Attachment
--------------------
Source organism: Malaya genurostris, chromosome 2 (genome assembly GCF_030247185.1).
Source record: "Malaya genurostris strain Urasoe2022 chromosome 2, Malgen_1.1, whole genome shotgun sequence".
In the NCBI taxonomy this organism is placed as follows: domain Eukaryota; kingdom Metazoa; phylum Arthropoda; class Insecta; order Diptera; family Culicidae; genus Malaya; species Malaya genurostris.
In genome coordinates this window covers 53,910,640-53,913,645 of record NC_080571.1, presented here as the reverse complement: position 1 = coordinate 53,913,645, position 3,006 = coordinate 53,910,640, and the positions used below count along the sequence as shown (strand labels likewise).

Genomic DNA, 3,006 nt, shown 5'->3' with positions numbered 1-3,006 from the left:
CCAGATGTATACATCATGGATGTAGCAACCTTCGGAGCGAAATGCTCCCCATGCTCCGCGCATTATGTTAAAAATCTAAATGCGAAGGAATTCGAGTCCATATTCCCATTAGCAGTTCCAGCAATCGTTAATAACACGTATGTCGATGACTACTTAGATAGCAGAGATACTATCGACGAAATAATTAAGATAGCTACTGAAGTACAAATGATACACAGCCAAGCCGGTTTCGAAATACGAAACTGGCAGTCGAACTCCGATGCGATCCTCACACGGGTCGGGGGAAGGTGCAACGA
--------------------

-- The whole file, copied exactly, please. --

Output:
Source organism: Malaya genurostris, chromosome 2 (genome assembly GCF_030247185.1).
Source record: "Malaya genurostris strain Urasoe2022 chromosome 2, Malgen_1.1, whole genome shotgun sequence".
In the NCBI taxonomy this organism is placed as follows: domain Eukaryota; kingdom Metazoa; phylum Arthropoda; class Insecta; order Diptera; family Culicidae; genus Malaya; species Malaya genurostris.
In genome coordinates this window covers 53,910,640-53,913,645 of record NC_080571.1, presented here as the reverse complement: position 1 = coordinate 53,913,645, position 3,006 = coordinate 53,910,640, and the positions used below count along the sequence as shown (strand labels likewise).

Genomic DNA, 3,006 nt, shown 5'->3' with positions numbered 1-3,006 from the left:
CCAGATGTATACATCATGGATGTAGCAACCTTCGGAGCGAAATGCTCCCCATGCTCCGCGCATTATGTTAAAAATCTAAATGCGAAGGAATTCGAGTCCATATTCCCATTAGCAGTTCCAGCAATCGTTAATAACACGTATGTCGATGACTACTTAGATAGCAGAGATACTATCGACGAAATAATTAAGATAGCTACTGAAGTACAAATGATACACAGCCAAGCCGGTTTCGAAATACGAAACTGGCAGTCGAACTCCGATGCGATCCTCACACGGGTCGGGGGAAGGTGCAACGA